Trumpeter Gareth Flowers seems to perceive no bounds to his creativity. With years of intense study under his belt, stints with orchestras from here to Seoul, and a deep interest in electroacoustic music, Gareth is at home with just about any artist or project in need of his skills. If you’re in NYC, see Gareth present his Acousmatic project at The Tank on November 17 (keep reading for more info).
How did improvisation become part of your musical experience?
I became really aware of improvisation for the first time when I moved to New York in 2000 and began listening to pretty mainstream jazz such as the Mingus Big Band, or Dave Douglas‘ many ensembles. But I guess improvisation wasn’t really part of my own musical experience until I became aware of my peers such as Nate Wooley and Peter Evans. Hearing the way that Nate and Peter approached improvsation really opened doors in my mind.
What composers/musicians most influence your work?
From a strictly musical perspective: Ligeti, Kurtag and Webern. From a sonic perspective: Flying Lotus for his sampling artistry and deft production work, and Noisia for their detailed, overloud productions.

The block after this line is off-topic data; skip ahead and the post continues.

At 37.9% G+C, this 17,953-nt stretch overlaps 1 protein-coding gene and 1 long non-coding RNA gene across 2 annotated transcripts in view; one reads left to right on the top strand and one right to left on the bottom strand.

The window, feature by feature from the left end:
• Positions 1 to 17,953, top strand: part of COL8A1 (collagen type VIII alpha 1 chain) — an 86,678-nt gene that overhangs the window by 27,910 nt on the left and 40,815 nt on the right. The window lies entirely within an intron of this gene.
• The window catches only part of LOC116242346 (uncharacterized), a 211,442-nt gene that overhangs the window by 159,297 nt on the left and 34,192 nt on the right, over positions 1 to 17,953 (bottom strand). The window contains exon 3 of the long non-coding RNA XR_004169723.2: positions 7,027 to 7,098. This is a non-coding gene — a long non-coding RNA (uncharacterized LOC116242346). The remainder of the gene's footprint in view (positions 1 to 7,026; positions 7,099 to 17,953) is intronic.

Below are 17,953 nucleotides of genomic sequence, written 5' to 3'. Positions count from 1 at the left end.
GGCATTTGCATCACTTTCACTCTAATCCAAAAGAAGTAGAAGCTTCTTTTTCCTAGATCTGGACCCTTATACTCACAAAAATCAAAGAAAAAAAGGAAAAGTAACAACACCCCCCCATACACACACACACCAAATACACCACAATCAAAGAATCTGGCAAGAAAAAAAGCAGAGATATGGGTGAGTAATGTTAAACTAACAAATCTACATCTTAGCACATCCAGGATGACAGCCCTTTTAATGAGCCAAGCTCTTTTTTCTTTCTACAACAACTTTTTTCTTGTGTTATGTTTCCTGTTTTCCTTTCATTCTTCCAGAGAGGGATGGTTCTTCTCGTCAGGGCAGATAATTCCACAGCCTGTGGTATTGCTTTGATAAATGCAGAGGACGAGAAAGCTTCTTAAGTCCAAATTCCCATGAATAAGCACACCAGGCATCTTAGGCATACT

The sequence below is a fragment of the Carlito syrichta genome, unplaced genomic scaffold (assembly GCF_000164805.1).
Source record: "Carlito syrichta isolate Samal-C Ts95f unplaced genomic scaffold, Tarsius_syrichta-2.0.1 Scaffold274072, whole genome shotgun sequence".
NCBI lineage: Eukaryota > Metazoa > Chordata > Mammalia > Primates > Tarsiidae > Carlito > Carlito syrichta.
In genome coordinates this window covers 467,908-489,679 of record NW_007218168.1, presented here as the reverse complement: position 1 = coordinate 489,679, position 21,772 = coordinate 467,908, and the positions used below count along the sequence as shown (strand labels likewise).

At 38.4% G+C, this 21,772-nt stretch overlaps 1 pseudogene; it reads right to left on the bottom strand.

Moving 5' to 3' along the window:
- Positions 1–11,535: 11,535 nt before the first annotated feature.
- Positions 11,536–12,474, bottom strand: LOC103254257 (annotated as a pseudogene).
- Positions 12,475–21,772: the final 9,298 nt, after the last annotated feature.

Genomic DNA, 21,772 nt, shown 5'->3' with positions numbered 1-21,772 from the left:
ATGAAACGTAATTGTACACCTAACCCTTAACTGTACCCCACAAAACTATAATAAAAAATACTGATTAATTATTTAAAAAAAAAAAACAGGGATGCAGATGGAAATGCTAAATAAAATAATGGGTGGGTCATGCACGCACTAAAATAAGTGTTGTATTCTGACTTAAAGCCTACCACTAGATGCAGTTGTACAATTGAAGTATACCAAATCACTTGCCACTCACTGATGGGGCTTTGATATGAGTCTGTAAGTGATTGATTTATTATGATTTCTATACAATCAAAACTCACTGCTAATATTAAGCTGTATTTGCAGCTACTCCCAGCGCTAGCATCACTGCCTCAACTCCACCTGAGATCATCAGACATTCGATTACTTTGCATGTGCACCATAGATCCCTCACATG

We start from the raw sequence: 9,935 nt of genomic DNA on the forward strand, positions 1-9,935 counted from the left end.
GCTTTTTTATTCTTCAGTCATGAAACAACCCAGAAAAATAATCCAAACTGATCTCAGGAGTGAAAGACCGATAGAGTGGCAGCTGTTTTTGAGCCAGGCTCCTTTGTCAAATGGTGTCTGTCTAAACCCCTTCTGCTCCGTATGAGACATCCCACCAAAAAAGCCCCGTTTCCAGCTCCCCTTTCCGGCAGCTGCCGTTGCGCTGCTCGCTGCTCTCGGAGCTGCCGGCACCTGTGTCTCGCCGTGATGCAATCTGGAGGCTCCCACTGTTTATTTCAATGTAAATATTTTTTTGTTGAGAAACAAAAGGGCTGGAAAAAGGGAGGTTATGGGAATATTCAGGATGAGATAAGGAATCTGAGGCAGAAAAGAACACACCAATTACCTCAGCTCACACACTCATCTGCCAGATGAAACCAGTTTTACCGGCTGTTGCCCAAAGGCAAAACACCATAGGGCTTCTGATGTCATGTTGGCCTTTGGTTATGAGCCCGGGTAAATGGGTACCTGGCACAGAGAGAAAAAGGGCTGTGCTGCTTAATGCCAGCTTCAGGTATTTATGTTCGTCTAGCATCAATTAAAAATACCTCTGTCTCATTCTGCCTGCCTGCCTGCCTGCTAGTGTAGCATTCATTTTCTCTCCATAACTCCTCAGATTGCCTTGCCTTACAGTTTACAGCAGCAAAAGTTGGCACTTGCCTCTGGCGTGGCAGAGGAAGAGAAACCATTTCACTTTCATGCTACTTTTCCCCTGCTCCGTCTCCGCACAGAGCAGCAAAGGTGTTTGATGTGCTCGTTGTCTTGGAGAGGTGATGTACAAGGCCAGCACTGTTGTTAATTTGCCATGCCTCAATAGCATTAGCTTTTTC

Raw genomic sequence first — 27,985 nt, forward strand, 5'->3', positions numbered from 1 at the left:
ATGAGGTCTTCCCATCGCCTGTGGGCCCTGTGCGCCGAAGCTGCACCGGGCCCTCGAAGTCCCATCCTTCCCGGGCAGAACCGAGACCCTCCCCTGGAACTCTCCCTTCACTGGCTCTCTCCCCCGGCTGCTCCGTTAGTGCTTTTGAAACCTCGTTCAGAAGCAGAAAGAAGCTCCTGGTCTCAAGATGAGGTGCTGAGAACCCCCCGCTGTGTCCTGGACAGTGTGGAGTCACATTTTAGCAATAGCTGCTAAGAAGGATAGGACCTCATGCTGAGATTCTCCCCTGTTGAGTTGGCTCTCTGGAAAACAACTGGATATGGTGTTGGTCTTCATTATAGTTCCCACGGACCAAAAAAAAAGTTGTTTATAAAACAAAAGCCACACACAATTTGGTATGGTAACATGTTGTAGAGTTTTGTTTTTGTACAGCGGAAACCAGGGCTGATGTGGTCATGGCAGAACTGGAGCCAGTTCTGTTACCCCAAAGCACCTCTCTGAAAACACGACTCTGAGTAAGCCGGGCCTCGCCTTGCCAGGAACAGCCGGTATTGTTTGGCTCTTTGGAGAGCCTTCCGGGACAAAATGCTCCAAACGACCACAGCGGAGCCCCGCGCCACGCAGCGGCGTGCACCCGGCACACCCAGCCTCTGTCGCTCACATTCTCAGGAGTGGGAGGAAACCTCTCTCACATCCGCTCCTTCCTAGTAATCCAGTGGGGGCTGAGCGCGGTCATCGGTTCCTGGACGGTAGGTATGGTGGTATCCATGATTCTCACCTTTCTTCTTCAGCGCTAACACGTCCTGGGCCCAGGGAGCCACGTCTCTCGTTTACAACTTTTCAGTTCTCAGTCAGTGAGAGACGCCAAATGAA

What current projects/ensembles are you involved in?
I released a solo recording called Acousmatic in June. I really enjoy playing solo (though I rarely have the opportunity). For this project, I layer and resample myself until it sounds really dense and confusing. I also co-lead a production/live duo called Batteries Duo with Josh Frank, a fellow trumpeter and producer of quirky music. Frank and I recently completed a remix of some chamber music by Lisa Bielewa, completely re-contextualizing her work. I also play regularly with, and am a member of, the International Contemporary Ensemble.
What recent releases or upcoming events do you have on the horizon?
I am playing a solo Acousmatic set at The Tank on November 17. But first, on November 13, I am playing Copland’s Quiet City at Copland House in Westchester. This in itself isn’t all that remarkable, except that the restored, chamber version for saxophone, clarinet, trumpet and piano that we will perform that evening is wildly different from the score that most people are familiar with. Also on the 13th, the guitarist/composer Ben Frost is playing at the New York Public Library. I organized a brass sextet for that show, and I’m really looking forward to hearing how the music comes together.
How has working with Anthony Braxton shaped your musical experience?
Well, I think that his music works on such a deep conceptual level that hearing it has really made me understand the importance of concept prior to writing music, or prior to improvisation.
What impact has the Tri-Centric Orchestra had on your concept of the orchestra as an entity?
It has certainly expanded my mind – I see more possibilities for the ensemble than I could hear before.
What’s your favorite food?
Too many… maybe a hamburger, or a sausage… Pumking by Southern Tier Brewing Company for the fall…